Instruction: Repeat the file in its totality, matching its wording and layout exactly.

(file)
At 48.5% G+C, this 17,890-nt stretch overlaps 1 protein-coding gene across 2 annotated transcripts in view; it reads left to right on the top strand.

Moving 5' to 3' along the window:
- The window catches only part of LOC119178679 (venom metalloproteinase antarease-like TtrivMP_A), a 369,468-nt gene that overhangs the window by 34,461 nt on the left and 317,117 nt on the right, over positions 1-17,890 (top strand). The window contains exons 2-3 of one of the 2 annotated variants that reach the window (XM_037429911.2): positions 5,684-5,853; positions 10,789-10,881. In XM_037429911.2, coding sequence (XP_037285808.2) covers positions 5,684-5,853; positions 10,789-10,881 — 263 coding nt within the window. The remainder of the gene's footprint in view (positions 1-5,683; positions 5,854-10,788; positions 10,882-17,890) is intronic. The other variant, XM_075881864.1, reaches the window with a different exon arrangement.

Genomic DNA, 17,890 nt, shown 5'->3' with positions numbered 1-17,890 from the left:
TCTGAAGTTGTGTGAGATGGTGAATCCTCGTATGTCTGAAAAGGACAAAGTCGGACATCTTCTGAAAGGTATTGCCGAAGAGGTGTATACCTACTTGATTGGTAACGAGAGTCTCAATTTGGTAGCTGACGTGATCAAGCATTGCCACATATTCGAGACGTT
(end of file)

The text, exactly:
At 48.5% G+C, this 17,890-nt stretch overlaps 1 protein-coding gene across 2 annotated transcripts in view; it reads left to right on the top strand.

Moving 5' to 3' along the window:
- The window catches only part of LOC119178679 (venom metalloproteinase antarease-like TtrivMP_A), a 369,468-nt gene that overhangs the window by 34,461 nt on the left and 317,117 nt on the right, over positions 1-17,890 (top strand). The window contains exons 2-3 of one of the 2 annotated variants that reach the window (XM_037429911.2): positions 5,684-5,853; positions 10,789-10,881. In XM_037429911.2, coding sequence (XP_037285808.2) covers positions 5,684-5,853; positions 10,789-10,881 — 263 coding nt within the window. The remainder of the gene's footprint in view (positions 1-5,683; positions 5,854-10,788; positions 10,882-17,890) is intronic. The other variant, XM_075881864.1, reaches the window with a different exon arrangement.

Genomic DNA, 17,890 nt, shown 5'->3' with positions numbered 1-17,890 from the left:
TCTGAAGTTGTGTGAGATGGTGAATCCTCGTATGTCTGAAAAGGACAAAGTCGGACATCTTCTGAAAGGTATTGCCGAAGAGGTGTATACCTACTTGATTGGTAACGAGAGTCTCAATTTGGTAGCTGACGTGATCAAGCATTGCCACATATTCGAGACGTT